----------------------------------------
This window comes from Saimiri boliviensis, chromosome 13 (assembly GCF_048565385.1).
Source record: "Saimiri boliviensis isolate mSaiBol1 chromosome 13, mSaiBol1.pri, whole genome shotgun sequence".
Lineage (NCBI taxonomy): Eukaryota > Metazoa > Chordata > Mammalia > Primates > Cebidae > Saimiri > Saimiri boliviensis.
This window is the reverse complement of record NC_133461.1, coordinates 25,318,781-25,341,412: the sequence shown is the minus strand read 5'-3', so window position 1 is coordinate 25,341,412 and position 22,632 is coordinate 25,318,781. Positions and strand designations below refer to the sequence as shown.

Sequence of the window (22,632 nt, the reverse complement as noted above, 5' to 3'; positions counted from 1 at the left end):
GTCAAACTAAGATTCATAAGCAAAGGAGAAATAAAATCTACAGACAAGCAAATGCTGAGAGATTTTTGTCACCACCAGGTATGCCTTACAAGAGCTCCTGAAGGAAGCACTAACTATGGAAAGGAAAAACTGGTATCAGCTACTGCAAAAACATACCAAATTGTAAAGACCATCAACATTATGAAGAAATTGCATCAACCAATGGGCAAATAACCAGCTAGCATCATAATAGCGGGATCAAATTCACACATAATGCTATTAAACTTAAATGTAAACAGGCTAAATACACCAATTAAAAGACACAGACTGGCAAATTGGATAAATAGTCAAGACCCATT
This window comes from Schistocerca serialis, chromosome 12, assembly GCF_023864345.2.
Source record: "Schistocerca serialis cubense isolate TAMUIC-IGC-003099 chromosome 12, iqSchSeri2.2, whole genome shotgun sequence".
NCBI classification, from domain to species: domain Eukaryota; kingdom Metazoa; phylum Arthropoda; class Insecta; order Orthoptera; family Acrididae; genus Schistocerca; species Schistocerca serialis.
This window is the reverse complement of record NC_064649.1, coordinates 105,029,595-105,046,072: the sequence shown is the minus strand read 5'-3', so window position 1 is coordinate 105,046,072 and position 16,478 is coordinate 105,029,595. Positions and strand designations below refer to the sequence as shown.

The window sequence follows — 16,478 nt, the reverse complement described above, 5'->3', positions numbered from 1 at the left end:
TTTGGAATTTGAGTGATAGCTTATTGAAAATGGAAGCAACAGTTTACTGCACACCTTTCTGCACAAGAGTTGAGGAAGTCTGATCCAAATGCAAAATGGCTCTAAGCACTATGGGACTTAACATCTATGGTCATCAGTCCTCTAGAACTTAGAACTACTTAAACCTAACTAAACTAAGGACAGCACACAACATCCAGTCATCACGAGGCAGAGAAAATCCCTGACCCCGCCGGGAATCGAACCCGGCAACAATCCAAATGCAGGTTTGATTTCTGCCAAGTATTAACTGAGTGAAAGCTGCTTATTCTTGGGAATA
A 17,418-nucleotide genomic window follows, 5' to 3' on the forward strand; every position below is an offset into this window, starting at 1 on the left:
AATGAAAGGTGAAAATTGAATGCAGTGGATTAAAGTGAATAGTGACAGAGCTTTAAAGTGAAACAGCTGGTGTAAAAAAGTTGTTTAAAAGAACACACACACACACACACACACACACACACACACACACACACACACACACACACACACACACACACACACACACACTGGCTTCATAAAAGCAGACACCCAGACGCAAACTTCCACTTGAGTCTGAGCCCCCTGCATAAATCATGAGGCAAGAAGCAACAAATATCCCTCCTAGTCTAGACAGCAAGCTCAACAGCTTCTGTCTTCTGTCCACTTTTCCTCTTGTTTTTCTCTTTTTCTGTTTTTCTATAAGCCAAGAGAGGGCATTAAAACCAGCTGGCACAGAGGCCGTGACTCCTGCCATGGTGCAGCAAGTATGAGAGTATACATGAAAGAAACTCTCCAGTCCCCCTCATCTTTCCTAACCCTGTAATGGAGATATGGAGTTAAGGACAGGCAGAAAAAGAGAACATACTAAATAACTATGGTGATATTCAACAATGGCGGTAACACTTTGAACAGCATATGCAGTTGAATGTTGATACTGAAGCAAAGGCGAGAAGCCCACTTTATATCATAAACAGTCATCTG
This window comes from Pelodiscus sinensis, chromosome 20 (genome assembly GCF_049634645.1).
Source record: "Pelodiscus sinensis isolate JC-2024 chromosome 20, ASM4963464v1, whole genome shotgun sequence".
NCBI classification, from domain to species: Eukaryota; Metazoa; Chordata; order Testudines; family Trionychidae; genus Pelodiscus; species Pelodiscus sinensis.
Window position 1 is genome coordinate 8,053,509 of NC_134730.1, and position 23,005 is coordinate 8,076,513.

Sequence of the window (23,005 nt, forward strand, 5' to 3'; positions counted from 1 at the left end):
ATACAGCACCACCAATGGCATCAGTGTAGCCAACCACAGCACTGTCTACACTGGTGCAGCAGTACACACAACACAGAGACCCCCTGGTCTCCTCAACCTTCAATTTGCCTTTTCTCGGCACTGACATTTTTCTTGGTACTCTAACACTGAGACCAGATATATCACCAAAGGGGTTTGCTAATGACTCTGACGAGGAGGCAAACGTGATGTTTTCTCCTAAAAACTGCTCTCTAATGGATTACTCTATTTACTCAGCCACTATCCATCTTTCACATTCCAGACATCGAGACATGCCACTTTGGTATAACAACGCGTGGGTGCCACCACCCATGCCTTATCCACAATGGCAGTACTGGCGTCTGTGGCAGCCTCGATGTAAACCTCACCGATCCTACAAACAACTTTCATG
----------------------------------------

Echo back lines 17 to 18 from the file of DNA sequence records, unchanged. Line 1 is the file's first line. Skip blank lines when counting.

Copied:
NCBI classification, from domain to species: Eukaryota; Metazoa; Chordata; order Testudines; family Trionychidae; genus Pelodiscus; species Pelodiscus sinensis.
Window position 1 is genome coordinate 8,053,509 of NC_134730.1, and position 23,005 is coordinate 8,076,513.